In terms of outreach efforts, our department is unrivaled in the School (and probably unrivaled by any other science unit on the campus). Our faculty speak at schools in the local community and throughout the state, at civic group luncheons, and as guests on radio call-in shows. The department has hosted the Insect Fear Film Festival for a dozen years and reached an estimated 6000 people in the process. For the past two years, in collaboration with the Natural History Survey and the Office of Agricultural Entomology, we put on an Insect Expo; this two-day event brought in over 3000 people each year from the local community. Our department was the first life science unit on campus as well to design a home page for the World Wide Web and was the third entomology department nationwide to do so. In a single three-week period last fall, over 1000 people signed on to see what we have to offer, and shortly after its debut our web page was designated an "interesting" site by a national computing magazine.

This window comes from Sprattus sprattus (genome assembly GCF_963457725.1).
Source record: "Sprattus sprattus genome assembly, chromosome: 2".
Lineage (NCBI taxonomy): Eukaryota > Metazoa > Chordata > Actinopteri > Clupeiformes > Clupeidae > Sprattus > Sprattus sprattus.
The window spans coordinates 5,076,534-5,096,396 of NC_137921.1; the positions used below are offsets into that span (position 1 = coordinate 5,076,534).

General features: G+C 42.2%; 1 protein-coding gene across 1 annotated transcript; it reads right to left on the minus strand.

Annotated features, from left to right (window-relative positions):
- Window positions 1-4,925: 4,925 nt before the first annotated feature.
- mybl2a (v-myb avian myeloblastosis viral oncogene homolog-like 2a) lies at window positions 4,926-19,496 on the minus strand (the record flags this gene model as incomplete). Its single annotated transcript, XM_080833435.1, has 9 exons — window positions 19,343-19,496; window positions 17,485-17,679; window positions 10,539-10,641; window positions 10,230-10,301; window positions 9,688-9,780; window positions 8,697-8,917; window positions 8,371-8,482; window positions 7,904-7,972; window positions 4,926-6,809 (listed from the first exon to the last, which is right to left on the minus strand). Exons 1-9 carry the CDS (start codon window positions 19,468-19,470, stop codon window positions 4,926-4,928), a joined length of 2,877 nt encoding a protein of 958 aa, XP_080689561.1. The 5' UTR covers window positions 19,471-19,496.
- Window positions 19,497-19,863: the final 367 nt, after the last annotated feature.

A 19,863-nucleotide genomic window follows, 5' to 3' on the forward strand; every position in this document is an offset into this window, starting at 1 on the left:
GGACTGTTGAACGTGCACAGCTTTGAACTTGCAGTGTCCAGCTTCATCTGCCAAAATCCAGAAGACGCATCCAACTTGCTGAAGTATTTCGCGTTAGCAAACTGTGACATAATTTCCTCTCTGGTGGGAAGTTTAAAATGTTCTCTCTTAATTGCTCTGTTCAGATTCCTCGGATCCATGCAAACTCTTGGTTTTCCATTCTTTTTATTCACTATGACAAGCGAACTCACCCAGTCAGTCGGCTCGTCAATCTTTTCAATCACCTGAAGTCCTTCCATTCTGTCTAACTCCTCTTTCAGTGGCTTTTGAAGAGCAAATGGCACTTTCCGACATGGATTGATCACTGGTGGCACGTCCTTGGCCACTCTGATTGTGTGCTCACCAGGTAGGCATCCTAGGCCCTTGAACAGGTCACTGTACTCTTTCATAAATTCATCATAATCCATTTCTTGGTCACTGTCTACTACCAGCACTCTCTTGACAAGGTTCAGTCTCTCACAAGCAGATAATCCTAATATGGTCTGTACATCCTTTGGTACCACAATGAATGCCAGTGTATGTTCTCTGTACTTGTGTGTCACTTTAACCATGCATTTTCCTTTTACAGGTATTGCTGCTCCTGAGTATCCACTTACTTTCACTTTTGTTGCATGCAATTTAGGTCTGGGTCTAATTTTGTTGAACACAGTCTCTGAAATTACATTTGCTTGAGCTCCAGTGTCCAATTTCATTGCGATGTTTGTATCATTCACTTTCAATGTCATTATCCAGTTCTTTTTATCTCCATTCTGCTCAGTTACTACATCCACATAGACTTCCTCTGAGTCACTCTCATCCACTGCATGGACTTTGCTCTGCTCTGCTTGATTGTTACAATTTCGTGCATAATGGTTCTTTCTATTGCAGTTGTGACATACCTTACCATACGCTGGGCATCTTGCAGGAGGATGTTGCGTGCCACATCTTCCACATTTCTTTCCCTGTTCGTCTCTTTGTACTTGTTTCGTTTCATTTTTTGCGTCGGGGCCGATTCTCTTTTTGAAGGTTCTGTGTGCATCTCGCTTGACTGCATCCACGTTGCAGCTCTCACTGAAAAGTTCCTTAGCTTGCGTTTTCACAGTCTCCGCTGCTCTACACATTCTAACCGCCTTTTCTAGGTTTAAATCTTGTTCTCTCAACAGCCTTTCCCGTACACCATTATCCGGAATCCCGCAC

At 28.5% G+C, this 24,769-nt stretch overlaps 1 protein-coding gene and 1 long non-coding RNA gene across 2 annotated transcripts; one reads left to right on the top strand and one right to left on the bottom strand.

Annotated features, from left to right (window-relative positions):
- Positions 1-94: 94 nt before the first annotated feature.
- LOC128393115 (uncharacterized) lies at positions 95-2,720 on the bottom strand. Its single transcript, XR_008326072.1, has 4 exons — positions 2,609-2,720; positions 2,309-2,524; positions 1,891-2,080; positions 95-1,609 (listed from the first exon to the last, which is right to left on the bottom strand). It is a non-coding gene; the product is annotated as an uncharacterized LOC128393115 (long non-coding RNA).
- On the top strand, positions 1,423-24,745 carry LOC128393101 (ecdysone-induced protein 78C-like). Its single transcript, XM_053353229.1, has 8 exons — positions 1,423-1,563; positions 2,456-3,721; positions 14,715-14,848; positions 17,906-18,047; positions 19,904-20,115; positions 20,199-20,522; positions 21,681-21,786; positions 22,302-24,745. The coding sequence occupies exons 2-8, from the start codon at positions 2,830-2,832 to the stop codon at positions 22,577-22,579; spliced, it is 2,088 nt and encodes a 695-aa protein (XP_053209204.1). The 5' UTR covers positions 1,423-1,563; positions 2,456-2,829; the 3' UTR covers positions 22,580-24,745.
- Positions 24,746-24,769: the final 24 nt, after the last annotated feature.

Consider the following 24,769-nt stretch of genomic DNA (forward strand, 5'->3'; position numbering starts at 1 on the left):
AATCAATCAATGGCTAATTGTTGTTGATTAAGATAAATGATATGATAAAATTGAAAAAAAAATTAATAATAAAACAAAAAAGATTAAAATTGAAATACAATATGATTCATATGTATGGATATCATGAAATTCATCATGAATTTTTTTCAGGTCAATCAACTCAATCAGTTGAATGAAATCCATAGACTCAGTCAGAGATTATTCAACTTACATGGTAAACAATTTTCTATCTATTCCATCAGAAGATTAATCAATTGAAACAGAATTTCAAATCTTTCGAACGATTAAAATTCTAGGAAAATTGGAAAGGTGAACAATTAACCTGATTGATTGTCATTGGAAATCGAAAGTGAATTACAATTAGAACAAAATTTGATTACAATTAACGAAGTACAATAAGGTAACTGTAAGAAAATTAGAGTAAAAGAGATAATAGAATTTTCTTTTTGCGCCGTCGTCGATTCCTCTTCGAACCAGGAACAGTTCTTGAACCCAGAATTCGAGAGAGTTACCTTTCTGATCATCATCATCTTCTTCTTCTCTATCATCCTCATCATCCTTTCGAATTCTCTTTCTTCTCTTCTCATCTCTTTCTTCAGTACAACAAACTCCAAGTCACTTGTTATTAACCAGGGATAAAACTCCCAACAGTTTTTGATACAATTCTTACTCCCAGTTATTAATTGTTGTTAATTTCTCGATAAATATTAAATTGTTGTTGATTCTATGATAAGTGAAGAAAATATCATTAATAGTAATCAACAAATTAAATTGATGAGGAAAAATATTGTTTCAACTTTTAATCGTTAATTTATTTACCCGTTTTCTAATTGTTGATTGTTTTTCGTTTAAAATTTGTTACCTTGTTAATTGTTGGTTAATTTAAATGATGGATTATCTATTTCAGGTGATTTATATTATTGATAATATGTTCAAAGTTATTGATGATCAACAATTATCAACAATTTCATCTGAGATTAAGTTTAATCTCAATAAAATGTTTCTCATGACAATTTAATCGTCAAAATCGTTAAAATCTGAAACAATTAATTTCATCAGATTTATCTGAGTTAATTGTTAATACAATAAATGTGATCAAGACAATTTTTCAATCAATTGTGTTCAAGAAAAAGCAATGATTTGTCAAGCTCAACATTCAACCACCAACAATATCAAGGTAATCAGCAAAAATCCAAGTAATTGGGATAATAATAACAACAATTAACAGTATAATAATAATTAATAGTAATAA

In view of the recognition our faculty and students have earned by virtue of their efforts in the classroom, and in view of the efforts we've made to reach out to a larger constituency both on campus and in the community, it was needless to say disconcerting to hear from both the Area IV committee and the Blue Ribbon Panel that our teaching mission was "not clearly defined." This perception arose, at least in part, from our long-standing position that ento-mology is effectively a graduate specialization; the best preparation for graduate work in entomology is a broad-based undergraduate curriculum in biology. As a result, our department has rarely ever had more than a handful of majors. This dearth of majors, although probably pedagogically correct, has been an administrative nuisance for us; among other things, line assignments are based on perceived undergraduate demand (particularly in LAS, an undergraduate college), rather than on disciplinary demands. As a result, our department has historically been small (although I haven't done extensive delving, I did discover there were a maximum of 12 in the early seventies and a minimum of five in the late forties/early fifties). Small units are now perceived by some as a luxury the university cannot afford. It seems to me (as I've said to the Dean) that a small diamond is infinitely preferable to a huge cubic zirconium, but some in administration don't seem to share that opinion.